With this issue, COMPUTE! has a new look. Several adjustments to the way we put together the magazine have been made in the past few months, and this issue implements a process which started—on the drawing boards—last year.
The personal computer market-place is maturing and currently pausing for breath after several frenetic years in the early 1980s. Many manufacturers, and many computer magazines, have retired from the scene. There are approximately one-fifth as many hardware and software companies today as there were a year ago.
For magazine publishers, this greatly diminished universe of advertisers represents a challenge. Fewer ads necessarily mean fewer pages.
While there are dozens of popular magazines like High Fidelity and Science Digest which have stabilized over the years at fewer pages than COMPUTE! currently prints, there are some economies which we must now effect. In a nutshell, we want to continue to bring our readers an equivalent amount of information in a smaller package every month.
Fortunately, there are several ways to seek painless concision. The first thing we looked at was the size of our typeface, the "point size." COMPUTE! has always printed larger characters than is traditional for magazines of its class and audience. It may not be too easy to detect, but with this issue we have slightly reduced the type by one point in most of the magazine (one point equals 1/72 inch). "Reviews," "Readers' Feedback," and the "News & Products" sections have been reduced by two points. These are gentle reductions and bring COMPUTE!'s type in line with most other popular magazines.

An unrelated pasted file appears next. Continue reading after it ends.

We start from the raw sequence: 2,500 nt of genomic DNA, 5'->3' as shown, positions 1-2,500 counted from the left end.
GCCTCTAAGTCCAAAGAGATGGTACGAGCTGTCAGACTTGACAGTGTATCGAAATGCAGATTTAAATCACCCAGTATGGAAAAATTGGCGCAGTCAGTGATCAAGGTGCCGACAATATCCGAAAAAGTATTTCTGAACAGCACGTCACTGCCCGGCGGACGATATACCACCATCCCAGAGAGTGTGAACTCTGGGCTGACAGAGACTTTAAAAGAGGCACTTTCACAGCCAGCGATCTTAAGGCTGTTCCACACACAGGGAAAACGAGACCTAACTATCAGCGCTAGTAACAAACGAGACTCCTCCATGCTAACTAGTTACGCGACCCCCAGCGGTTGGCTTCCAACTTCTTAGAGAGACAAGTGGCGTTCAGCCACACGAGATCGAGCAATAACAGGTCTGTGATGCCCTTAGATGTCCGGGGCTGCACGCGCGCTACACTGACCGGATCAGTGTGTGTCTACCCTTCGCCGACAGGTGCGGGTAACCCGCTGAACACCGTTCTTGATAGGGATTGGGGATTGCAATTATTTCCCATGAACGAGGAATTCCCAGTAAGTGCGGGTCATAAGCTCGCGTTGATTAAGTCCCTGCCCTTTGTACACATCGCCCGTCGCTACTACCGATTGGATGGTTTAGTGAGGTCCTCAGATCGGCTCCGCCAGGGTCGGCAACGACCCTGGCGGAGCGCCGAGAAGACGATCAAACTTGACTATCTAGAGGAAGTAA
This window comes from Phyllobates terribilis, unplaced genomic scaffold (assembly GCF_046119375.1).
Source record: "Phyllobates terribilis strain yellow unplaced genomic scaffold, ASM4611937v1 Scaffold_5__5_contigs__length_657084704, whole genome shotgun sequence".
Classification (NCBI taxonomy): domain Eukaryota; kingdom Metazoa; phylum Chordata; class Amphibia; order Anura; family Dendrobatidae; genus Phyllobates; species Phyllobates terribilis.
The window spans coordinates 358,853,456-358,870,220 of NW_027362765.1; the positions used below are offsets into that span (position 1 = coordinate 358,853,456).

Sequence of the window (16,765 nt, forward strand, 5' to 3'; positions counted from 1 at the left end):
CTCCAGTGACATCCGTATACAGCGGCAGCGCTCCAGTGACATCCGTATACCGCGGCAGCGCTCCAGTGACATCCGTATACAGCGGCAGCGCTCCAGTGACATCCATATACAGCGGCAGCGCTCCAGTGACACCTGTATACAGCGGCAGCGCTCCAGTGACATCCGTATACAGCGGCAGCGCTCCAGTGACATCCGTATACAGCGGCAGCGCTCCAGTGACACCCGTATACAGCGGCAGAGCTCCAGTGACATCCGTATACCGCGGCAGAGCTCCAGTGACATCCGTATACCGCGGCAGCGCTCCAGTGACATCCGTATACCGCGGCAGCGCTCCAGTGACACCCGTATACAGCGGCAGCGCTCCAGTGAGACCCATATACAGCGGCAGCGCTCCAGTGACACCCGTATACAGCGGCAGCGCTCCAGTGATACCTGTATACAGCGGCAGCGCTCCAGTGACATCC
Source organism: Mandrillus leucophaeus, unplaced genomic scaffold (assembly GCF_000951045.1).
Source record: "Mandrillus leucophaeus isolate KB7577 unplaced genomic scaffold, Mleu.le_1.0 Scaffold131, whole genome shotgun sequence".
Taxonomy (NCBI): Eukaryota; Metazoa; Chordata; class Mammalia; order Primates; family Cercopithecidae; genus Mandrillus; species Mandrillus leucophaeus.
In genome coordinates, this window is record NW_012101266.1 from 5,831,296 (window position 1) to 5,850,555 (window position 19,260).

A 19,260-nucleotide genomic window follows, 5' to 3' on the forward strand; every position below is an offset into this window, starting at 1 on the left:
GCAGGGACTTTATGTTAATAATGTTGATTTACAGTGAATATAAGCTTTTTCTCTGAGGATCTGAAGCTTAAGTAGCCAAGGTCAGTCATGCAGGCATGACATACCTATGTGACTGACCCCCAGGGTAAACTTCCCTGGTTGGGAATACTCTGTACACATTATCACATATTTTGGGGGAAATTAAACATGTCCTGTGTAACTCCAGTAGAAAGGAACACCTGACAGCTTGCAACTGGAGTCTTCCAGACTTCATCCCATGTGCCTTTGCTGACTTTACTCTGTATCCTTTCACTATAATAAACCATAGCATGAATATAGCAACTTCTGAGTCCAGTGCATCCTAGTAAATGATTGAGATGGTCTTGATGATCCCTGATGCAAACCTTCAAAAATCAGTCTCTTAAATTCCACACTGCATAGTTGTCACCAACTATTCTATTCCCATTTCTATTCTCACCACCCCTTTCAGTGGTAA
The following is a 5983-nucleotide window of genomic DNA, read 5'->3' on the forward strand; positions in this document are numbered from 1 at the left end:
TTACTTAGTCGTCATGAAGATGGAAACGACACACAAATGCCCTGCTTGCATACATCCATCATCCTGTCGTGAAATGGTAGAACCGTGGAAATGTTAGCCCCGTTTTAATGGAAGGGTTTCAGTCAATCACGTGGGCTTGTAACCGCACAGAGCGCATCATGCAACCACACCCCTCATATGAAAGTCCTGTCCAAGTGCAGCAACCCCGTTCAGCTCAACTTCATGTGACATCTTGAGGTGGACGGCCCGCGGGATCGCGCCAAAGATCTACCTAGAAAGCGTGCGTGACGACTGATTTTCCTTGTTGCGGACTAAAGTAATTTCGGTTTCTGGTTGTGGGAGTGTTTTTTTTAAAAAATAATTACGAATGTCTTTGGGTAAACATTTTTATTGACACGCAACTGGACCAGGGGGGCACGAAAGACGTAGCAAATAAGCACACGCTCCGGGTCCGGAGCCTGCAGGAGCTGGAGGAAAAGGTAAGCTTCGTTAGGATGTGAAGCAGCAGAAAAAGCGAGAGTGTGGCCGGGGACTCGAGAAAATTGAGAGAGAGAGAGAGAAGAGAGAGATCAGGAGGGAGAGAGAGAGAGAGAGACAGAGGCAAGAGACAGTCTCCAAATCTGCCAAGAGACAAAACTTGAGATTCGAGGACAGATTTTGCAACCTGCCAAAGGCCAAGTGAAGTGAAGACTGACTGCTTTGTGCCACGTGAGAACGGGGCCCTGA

However, even though there will be no decrease in readability, this change results in an average of 10 to 15 percent more information per page.
To maintain the ease with which COMPUTE! can be read, we have made additional changes to our layout. For one thing, we have gone to a primarily three-column format, replacing our previous two-column design. Program listings, too, have changed from two- to three-column format. Aside from contributing more words per page while still maintaining easy readability, these adjustments give our design staff greater flexibility to create layouts with more variety and eye appeal.
Finally, we have requested that our columnists write within one- or two-page limits each month. With the more economical type size and page layout, they will be able to deliver excellent information each month in less space. Ultimately, that frees the editors to increase the variety and content of COMPUTE!.
In a not entirely unrelated development, Philip Nelson has accepted the position of assistant editor of COMPUTE!. Philip has been on our staff as assistant technical editor for six months and has proven to be an excellent, careful editor and a fine writer as well.
We feel that these changes to COMPUTE! are both necessary and positive. These adjustments will allow us to continue to bring you the greatest number of high quality articles and programs in the years to come.